My Daughter the Hypochondriac

Whether it’s “I don’t feeeeeeeeeeeel good!” said while stalling, to avoid getting out of bed for school or  “My leg hurts!” said while limping from a non-existent wound, you name it, my daughter thinks she has it.

Remember that story we were told as children? The little boy who cried wolf. He kept claiming to see a wolf and said it so many times, no one believed him when there actually was a wolf on the prowl. That’s how I’m starting to feel about my daughter’s many make-believe maladies.

My motherly instinct is battling my journalistic skepticism. Skepticism is winning. It’s being served with a side dish of Mom Guilt. I want to believe her. I want to do what the experts say and validate her need for attention. But, day after day, it’s something new. She’s the oldest of three. Surely, she wants/needs/craves some attention. I’m trying to give it to her. But instead of feeling sympathy, I’m feeling annoyed!

What’s worse, the disease seems to be contagious! My five year old son is following in his eight year old sister’s footsteps. He’s told me three times this morning “I don’t feel good.” Again, enter our friend Skepticism. Ooh- make it four – no five – times. He just said it two times in a row. His complaint? His tummy and throat.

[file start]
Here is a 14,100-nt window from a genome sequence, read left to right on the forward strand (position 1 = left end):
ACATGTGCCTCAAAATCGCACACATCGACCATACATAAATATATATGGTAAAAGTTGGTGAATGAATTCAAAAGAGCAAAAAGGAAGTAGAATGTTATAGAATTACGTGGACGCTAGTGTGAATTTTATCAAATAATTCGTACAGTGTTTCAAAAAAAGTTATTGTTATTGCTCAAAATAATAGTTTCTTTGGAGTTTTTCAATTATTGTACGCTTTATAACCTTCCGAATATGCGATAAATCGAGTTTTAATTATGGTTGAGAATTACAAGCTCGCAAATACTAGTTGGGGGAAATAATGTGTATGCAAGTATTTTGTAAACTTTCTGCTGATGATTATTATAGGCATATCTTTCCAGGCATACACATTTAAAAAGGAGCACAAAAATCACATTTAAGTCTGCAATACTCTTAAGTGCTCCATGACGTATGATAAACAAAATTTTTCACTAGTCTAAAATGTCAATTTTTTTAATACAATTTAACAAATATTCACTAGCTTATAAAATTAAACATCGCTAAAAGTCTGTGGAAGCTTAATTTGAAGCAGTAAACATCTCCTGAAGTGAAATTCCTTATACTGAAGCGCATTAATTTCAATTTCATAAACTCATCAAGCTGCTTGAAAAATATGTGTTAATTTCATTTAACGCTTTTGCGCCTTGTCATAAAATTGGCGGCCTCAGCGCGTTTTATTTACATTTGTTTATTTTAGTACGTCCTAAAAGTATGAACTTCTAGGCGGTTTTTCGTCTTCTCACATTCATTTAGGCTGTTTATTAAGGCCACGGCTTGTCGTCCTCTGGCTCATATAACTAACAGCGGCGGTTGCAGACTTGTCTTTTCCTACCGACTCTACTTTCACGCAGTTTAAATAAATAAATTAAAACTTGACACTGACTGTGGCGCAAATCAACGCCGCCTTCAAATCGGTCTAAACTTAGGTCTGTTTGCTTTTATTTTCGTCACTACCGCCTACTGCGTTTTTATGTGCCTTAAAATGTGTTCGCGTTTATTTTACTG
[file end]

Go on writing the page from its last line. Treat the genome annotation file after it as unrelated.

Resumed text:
One of my daughter’s teachers said the most profound thing I’d ever heard about my little girl: “She really feels her feelings.” So, a stomach ache may be nerves. A headache may be stress. “I don’t feeeeeeel good” may be… well, that’s the problem. I don’t know what it is! I can, however, guess that her sudden limp that came on just prior to soccer practice last night may have something to do with the fact that she’s said she doesn’t want to play anymore…

Don’t get me wrong. I adore her! She is a creative, sweet, caring and beautiful child. She is a big helper. She is a hug and a kiss on a rough day. I just want us to have a closer, less skeptic, relationship. I want to believe her, without doubt, when she says things like “I don’t feel good.”

Moms- how do you get past the hypochondria and get your kids to actually express what’s bothering them?


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